Growth for clip fish

  • Norway exported 6,100 tonnes of clip fish worth NOK 324 million in February.
  • There is a decrease in volume of 10 per cent.
  • The value increased by NOK 56 million, or 21 per cent, compared with February last year.
  • Portugal, Brazil and Congo-Brazzaville were the largest markets for Norwegian clip fish in February.

These countries contributed the most

The same markets have also contributed the most to value growth last month, with an increase in export value to Portugal of 62 per cent, or NOK 33 million, an increase to Brazil of 74 per cent, or NOK 33 million, and an increase to Congo-Brazzaville of 47 per cent, or NOK 12 million.

“To Portugal, most of the clip fish is cod, while to Brazil there is both clip fish of saithe and cod, and Congo-Brazzaville takes mainly saithe”, explains Eivind Hestvik Brækkan, Seafood Analyst with the Norwegian Seafood Council

Good month for salted fish

  • Norway exported 1,900 tonnes of salted fish worth NOK 116 million in February.
  • The export volume increased by 3 per cent.
  • The value of exports increased by NOK 34 million, or 42 per cent, compared with February last year.
  • Greece, Portugal and Spain were the largest markets for Norwegian salted fish in February

“Exports of salted fish to Portugal increased by more than 50 per cent in volume and more than doubled in value in February”, says Eivind Hestvik Brækkan, Seafood Analyst with the Norwegian Seafood Council

Strong growth for stockfish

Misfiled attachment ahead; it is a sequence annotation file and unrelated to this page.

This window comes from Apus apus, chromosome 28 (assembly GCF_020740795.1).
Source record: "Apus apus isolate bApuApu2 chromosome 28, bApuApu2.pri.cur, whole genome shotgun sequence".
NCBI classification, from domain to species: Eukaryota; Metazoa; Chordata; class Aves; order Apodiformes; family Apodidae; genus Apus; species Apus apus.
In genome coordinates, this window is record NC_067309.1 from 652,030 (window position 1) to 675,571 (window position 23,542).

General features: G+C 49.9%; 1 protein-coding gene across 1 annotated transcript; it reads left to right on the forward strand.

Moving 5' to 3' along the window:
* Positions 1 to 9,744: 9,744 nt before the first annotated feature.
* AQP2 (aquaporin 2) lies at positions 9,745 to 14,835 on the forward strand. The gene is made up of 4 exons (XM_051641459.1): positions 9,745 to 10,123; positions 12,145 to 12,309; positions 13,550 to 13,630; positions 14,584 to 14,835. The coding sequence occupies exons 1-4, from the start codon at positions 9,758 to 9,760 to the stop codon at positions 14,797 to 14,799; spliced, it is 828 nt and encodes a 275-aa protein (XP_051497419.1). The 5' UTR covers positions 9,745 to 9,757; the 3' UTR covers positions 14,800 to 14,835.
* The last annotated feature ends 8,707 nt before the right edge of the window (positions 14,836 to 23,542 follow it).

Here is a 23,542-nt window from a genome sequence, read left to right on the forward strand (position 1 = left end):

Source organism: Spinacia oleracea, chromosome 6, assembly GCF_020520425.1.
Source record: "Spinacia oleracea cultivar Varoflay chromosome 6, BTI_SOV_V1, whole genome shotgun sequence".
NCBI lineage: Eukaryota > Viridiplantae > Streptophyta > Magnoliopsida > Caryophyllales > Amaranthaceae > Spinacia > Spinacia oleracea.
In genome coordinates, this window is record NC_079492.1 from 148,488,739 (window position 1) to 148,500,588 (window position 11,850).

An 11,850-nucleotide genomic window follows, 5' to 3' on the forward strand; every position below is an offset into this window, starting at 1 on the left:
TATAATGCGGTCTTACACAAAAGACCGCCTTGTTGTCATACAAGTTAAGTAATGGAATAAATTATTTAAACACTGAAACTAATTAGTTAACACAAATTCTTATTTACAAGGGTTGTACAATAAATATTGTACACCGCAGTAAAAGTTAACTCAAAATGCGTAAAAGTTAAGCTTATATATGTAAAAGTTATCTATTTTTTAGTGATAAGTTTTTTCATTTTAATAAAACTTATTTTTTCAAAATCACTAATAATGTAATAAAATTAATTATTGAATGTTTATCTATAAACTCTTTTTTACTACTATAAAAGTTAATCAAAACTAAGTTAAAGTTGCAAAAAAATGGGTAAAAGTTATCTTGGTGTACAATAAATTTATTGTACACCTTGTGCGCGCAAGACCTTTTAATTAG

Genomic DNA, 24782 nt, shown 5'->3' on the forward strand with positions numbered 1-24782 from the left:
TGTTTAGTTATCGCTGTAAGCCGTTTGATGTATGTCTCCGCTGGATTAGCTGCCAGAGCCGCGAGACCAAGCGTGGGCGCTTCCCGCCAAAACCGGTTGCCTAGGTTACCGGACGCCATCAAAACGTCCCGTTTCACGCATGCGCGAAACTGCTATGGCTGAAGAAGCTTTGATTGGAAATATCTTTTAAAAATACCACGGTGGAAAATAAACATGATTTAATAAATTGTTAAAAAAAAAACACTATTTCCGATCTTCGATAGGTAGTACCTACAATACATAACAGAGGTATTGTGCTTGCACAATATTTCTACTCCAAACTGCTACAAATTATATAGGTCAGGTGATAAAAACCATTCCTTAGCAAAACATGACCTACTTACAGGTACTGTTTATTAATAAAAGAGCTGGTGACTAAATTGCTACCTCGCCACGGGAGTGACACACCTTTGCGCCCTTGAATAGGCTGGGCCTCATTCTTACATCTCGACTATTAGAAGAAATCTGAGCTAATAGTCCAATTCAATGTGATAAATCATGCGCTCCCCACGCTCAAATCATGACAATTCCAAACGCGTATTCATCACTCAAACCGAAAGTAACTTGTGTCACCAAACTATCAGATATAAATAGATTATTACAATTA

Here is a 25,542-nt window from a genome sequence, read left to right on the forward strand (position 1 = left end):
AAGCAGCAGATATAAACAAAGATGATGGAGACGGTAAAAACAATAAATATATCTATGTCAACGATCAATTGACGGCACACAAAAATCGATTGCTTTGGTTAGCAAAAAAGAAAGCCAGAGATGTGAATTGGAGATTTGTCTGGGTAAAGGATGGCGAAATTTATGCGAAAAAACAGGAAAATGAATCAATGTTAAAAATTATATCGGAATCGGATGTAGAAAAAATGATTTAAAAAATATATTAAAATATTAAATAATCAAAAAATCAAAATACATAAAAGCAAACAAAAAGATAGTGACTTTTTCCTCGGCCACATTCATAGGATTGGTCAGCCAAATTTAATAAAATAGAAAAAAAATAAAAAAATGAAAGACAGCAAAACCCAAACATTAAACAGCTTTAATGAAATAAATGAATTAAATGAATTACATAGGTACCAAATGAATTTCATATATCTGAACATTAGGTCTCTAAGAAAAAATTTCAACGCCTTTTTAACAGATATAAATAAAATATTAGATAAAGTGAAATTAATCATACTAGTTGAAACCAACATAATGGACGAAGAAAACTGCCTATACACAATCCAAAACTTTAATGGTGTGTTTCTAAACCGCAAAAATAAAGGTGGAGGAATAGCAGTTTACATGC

• Norway exported 424 tonnes of stockfish worth NOK 81 million in February.
  • There is an increase in volume of 58 per cent.
  • The value increased by NOK 33 million, or 69 per cent, compared with February last year.
  • Italy, the USA and Croatia were the largest markets for Norwegian stockfish in February.

As usual, Italy is by far the largest market for Norwegian stockfish. In February, there was an increase of 31 per cent in volume and 41 per cent in value there, compared with February last year.

Optimism in Italy

“In Italy, many people are still in their home office, and restaurant consumption is thus not back at the same level as before the corona pandemic. As the reopening continues, restaurant consumption will increase. Several newly developed stockfish products in stores, especially in northern Italy, will also be positive for the stockfish market in the future”, says Gunvar L. Wie, the Norwegian Seafood Council's envoy to Italy,

Weak month for herring

  • Norway exported 32,600 tonnes of herring worth NOK 392 million in February.